Why the Lupins?

The tremoceiro plant is translated as ‘Lupin’ in English.

The yellow legume seeds of lupins, commonly called lupin beans, were popular with the Romans, who spread the plant’s cultivation throughout the Roman Empire.

Lupin beans are commonly sold in a salty solution in jars and can be eaten with or without the skin.  The name ‘Lupin’ derives from the Latin word ‘lupinus’ (meaning wolf), and was given with regard to the fact that many found that the plant has a tendency to ravage the land on which it grows. The peas, which appear after the flowering period were also said to be fit only for the comsumption of wolves.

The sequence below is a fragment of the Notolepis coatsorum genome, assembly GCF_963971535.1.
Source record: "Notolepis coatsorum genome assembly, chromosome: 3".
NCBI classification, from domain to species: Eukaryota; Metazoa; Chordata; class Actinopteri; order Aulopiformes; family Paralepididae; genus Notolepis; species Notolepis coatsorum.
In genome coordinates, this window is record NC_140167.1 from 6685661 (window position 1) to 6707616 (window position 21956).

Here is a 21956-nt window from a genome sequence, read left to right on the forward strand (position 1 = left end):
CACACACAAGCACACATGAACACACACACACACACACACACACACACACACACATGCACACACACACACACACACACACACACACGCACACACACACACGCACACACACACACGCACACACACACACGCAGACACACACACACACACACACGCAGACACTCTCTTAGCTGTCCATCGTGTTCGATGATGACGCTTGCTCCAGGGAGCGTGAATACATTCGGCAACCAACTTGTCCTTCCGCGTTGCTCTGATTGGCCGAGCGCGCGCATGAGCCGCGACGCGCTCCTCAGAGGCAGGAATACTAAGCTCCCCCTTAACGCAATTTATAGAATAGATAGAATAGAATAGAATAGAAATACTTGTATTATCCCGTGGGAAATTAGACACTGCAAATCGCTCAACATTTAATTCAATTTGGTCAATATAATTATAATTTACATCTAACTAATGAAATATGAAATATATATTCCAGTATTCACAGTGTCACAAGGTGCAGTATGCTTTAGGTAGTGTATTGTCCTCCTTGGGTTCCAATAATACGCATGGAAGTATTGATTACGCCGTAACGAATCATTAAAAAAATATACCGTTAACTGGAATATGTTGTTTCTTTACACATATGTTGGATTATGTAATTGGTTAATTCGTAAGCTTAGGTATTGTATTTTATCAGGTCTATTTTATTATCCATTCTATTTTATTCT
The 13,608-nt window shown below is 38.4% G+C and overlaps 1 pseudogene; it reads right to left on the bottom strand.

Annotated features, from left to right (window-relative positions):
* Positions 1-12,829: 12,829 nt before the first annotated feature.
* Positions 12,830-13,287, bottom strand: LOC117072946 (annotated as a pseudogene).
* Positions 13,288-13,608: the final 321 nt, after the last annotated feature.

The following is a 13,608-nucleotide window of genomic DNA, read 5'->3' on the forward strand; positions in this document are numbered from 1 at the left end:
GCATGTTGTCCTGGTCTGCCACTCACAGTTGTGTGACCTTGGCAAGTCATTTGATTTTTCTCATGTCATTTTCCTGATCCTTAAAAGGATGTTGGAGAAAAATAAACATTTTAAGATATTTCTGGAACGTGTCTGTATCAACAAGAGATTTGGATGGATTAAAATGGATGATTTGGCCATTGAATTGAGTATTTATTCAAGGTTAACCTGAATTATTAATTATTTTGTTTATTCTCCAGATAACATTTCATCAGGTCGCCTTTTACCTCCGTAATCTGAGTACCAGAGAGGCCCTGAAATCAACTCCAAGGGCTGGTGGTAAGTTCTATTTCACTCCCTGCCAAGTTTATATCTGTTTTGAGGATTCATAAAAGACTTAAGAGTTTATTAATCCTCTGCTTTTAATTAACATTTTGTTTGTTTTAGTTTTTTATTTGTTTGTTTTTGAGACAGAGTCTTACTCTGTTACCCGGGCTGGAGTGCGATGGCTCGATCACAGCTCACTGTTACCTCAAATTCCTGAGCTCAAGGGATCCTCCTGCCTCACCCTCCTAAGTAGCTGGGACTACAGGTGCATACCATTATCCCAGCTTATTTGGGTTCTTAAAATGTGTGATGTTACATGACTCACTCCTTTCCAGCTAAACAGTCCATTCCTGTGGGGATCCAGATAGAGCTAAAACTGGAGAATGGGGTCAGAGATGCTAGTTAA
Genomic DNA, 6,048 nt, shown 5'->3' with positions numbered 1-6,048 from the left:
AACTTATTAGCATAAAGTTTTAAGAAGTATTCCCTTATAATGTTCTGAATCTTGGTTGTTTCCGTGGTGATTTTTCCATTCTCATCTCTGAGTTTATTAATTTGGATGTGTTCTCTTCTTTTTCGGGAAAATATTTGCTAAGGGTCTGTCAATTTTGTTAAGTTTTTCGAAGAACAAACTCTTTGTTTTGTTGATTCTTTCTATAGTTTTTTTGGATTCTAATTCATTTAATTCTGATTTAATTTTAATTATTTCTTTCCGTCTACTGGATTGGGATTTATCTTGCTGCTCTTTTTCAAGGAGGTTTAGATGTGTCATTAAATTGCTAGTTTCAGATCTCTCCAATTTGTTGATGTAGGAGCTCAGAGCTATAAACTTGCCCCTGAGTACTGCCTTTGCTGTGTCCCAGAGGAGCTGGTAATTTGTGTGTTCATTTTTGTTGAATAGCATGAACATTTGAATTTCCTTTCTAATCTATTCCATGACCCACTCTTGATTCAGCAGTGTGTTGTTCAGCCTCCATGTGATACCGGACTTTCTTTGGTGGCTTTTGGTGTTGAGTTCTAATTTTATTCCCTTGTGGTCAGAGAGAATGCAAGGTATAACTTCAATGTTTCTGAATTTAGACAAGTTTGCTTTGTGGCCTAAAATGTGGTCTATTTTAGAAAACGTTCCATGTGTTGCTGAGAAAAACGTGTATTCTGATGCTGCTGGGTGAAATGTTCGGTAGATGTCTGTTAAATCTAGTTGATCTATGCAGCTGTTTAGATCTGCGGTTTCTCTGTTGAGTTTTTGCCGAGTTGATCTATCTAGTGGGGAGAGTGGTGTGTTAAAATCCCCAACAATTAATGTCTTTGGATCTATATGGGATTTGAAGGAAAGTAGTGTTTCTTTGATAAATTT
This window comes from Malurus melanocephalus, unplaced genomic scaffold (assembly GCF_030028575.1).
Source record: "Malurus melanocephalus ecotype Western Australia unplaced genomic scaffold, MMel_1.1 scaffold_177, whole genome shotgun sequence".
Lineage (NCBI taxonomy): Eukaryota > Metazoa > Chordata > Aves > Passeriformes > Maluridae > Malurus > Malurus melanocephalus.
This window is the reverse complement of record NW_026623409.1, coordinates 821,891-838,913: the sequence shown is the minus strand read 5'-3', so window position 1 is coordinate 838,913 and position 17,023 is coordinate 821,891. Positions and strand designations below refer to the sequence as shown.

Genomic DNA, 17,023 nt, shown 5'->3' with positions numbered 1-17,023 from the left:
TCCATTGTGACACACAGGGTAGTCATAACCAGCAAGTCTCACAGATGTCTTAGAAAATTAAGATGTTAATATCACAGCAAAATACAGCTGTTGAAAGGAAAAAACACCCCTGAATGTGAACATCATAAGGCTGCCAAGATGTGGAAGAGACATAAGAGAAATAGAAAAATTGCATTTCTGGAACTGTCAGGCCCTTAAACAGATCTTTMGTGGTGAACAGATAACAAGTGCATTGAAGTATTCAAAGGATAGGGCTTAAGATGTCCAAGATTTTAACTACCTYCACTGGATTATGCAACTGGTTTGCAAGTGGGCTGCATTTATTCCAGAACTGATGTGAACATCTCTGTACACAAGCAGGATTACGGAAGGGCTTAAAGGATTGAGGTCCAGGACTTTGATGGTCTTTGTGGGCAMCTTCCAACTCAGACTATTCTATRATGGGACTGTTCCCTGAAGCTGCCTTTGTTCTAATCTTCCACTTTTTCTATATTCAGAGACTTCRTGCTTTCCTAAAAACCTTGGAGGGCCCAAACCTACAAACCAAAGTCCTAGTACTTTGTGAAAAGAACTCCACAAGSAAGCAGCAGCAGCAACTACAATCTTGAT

Lupini dishes are most commonly found in Mediterranean countries, especially in Portugal, Egypt and Italy, where they are popularly consumed with beer.

In Portuguese the lupin beans are known as tremoços.